Return

HAKINMHAN / Shutterstock

Why You Should Be Talking About Middle-Market Businesses (and it’s not the reason you think)

Private businesses are a critical part of the U.S. economy, yet they can’t always get the capital they need to grow. For investors, this demand could represent a new opportunity.

Private businesses are critical to the U.S. economy, but right now, many are starved of the capital they need to grow. As a result, there could be a potential opportunity for your clients to invest in vehicles that provide capital to these businesses.

Middle-market businesses—defined as those with revenue of $10 million to $1 billion by the National Center for the Middle Market —have a big impact on the economy. There are nearly 200,000 such businesses in the U.S., making up about a third of the U.S. private sector GDP and employing almost 47.9 million people.1

Given the importance of these private businesses, you might think banks would be lining up to lend to them. Yet that’s not the case. Many private businesses can’t get the capital they need to open a new factory, expand into a new territory, or bring on more workers. To understand why, you need to look at the various options that these businesses have—or often don’t have—for accessing capital.

Why Are These Businesses Cash Starved?

Let’s look at the primary ways a private business can obtain capital:

Bank Debt

After the financial crisis of 2008, many banks faced new regulations that limited their ability to lend. These regulations—including the Dodd-Frank Act, the Volcker Rule, and Basel III—led to higher costs and stricter requirements on bank loans. Some of the rules are still being hashed out, but the uncertainty itself can make banks hesitant to lend.

Consolidation in the financial sector is a factor as well. The four largest banks today were formed through mergers and acquisitions among 37 different banks since 1990.2 Those two factors—regulation and consolidation—mean that there are simply fewer banks making fewer loans these days.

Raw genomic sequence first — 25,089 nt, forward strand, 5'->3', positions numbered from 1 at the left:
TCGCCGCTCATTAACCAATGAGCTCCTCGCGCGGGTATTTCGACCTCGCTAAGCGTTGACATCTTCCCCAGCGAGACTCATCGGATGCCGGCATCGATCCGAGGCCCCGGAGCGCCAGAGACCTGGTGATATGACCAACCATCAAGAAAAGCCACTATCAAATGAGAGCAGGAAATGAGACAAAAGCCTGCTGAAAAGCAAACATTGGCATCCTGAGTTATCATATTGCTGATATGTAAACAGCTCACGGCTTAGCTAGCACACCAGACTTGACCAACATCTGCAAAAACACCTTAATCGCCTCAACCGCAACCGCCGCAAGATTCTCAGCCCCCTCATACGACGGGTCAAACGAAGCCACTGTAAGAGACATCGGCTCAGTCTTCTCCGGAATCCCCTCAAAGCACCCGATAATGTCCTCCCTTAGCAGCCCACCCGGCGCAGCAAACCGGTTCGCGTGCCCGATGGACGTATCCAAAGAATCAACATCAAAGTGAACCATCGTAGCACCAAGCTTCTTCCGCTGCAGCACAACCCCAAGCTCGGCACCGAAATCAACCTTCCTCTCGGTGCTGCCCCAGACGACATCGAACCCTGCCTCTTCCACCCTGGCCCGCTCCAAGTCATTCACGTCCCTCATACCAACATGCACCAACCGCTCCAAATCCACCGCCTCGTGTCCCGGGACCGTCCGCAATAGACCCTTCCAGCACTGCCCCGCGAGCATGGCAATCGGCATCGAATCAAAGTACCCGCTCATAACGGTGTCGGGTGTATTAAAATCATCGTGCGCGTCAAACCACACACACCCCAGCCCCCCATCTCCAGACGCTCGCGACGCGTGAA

Public Equity

Private businesses can list themselves on public stock exchanges—essentially selling a slice of equity to public shareholders. However, many of these businesses are too small to go public. Listing on public exchanges carries significant costs, along with reporting and compliance requirements. One recent study found that just 3 percent of small and mid-sized businesses are publicly traded, and only another 3 percent have considered it.3

Private Equity

Private equity is another option. Yet a lot of activity in the sector is focused on leveraged buyouts of businesses that are distressed or businesses with management teams that do not want to retain any ownership. Private equity firms typically take over operational control, with a goal of taking dramatic steps to improve performance so that the business can be sold again. It’s not a realistic option for healthy businesses that simply need an infusion of capital to get bigger.

Demand Meets Supply

What is a healthy, growing business to do? One option is to seek private capital (a private equity and debt investment alongside the existing management team). In addition to meeting the business’s capital needs, this option provides some additional benefits by allowing the owner or management team to retain operational involvement as well as some level of ownership.